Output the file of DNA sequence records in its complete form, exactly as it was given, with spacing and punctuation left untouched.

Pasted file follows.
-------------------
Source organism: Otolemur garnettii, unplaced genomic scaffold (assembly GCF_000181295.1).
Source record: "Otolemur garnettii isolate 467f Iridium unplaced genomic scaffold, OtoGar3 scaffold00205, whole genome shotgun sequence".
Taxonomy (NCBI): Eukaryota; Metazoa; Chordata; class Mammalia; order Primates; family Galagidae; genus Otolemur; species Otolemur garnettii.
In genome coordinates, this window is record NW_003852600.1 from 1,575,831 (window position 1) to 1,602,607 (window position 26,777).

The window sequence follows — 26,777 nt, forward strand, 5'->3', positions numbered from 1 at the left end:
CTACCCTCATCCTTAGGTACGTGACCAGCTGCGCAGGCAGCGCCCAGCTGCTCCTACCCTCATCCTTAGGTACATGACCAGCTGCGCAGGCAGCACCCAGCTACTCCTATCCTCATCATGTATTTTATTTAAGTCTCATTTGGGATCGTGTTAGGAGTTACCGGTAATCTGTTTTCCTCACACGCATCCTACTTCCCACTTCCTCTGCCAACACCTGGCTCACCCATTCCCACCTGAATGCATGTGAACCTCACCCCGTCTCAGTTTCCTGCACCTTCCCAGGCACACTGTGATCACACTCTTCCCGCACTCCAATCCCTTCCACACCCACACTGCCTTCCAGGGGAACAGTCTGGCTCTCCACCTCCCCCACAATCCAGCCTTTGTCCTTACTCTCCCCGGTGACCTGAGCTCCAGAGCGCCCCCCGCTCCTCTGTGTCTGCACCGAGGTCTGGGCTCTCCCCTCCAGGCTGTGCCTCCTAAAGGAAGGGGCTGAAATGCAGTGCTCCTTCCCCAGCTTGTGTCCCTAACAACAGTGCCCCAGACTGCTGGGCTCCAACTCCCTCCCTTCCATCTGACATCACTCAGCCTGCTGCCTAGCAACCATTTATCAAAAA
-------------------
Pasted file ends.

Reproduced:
Source organism: Otolemur garnettii, unplaced genomic scaffold (assembly GCF_000181295.1).
Source record: "Otolemur garnettii isolate 467f Iridium unplaced genomic scaffold, OtoGar3 scaffold00205, whole genome shotgun sequence".
Taxonomy (NCBI): Eukaryota; Metazoa; Chordata; class Mammalia; order Primates; family Galagidae; genus Otolemur; species Otolemur garnettii.
In genome coordinates, this window is record NW_003852600.1 from 1,575,831 (window position 1) to 1,602,607 (window position 26,777).

The window sequence follows — 26,777 nt, forward strand, 5'->3', positions numbered from 1 at the left end:
CTACCCTCATCCTTAGGTACGTGACCAGCTGCGCAGGCAGCGCCCAGCTGCTCCTACCCTCATCCTTAGGTACATGACCAGCTGCGCAGGCAGCACCCAGCTACTCCTATCCTCATCATGTATTTTATTTAAGTCTCATTTGGGATCGTGTTAGGAGTTACCGGTAATCTGTTTTCCTCACACGCATCCTACTTCCCACTTCCTCTGCCAACACCTGGCTCACCCATTCCCACCTGAATGCATGTGAACCTCACCCCGTCTCAGTTTCCTGCACCTTCCCAGGCACACTGTGATCACACTCTTCCCGCACTCCAATCCCTTCCACACCCACACTGCCTTCCAGGGGAACAGTCTGGCTCTCCACCTCCCCCACAATCCAGCCTTTGTCCTTACTCTCCCCGGTGACCTGAGCTCCAGAGCGCCCCCCGCTCCTCTGTGTCTGCACCGAGGTCTGGGCTCTCCCCTCCAGGCTGTGCCTCCTAAAGGAAGGGGCTGAAATGCAGTGCTCCTTCCCCAGCTTGTGTCCCTAACAACAGTGCCCCAGACTGCTGGGCTCCAACTCCCTCCCTTCCATCTGACATCACTCAGCCTGCTGCCTAGCAACCATTTATCAAAAA